Scenario 1: You inherit a traditional IRA or 401(k), need the income to live on in retirement, and expect your tax status or taxable income to remain constant over the next 10 years
How to withdraw
In this scenario, it's often advantageous to withdraw assets from the inherited IRA or 401(k) in equal installments over the entire 10-year period. The strategy is designed to smooth out the impact of additional taxable income and help lower the risk of bumping you into a higher marginal tax bracket by mistake.
How to invest
If you have assets other than the inherited account dedicated to the same goal, and you're willing to complicate things a bit in order to potentially reduce your total tax bill, it may be smart to invest the inherited account more conservatively than the other assets.
For example, say you inherited a traditional IRA worth $100,000 and you've decided to use it for your retirement goal. The assets are currently held in a mutual fund with a balanced (50/50) asset allocation, which is generally aligned with the asset allocation of your other assets earmarked to fund your retirement.
Assuming you are comfortable operating within your current risk profile (and won't change it as you edge closer to retirement), you might consider investing the inherited IRA in a relatively conservative fashion (with more bonds, CDs, or other fixed income vehicles). By holding more conservative assets in your inherited IRA, you could invest remaining assets in non-inherited retirement accounts relatively more aggressively (with more stocks or stock ETFs and mutual funds) such that your total asset allocation remains 50/50. That way, you could potentially defer paying ordinary income taxes on a relatively large portion of the growth in your assets assigned to the goal for a longer period of time, as the assets in the non-inherited retirement accounts don't need to be withdrawn within the 10-year window.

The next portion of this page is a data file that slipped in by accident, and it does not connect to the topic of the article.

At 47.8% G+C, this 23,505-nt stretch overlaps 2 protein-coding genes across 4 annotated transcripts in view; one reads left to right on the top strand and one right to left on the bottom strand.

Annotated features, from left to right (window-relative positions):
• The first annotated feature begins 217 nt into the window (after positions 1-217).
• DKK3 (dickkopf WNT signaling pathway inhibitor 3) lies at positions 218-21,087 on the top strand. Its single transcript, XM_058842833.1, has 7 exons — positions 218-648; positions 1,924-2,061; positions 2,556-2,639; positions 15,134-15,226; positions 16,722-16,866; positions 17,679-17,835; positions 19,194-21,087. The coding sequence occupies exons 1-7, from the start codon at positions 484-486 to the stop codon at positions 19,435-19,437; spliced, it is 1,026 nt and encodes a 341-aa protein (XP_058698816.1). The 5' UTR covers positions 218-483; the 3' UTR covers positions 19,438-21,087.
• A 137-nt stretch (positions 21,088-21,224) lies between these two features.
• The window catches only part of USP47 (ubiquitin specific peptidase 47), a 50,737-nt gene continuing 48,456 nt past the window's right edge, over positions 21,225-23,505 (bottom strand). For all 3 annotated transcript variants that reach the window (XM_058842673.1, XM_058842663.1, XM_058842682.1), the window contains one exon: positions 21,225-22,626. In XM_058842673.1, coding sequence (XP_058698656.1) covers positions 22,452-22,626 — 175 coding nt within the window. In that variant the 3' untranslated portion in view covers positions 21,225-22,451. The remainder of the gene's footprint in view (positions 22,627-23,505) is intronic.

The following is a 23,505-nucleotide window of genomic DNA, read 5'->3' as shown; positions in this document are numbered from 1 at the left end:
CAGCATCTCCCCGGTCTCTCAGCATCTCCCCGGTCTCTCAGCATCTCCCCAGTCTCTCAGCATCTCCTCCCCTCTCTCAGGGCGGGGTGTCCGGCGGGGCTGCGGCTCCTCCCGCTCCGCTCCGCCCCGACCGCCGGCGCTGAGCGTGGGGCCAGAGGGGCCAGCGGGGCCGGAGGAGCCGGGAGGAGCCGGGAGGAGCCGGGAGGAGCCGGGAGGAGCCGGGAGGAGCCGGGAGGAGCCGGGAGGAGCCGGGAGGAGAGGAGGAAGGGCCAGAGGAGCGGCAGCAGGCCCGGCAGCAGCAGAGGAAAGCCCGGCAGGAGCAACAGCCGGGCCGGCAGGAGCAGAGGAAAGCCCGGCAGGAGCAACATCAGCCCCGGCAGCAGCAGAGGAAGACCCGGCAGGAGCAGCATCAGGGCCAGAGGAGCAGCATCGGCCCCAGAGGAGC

Tip: If you are in this scenario, consider purchasing a 10-year period certain immediate annuity which invests assets conservatively and automatically distributes them in equal installments over the 10-year period.3
Scenario 2: You inherit a Roth IRA or Roth 401(k) and expect your tax status or taxable income to remain constant over the next 10 years
In this case, the better withdrawal and investment strategy is likely the opposite of that in Scenario 1.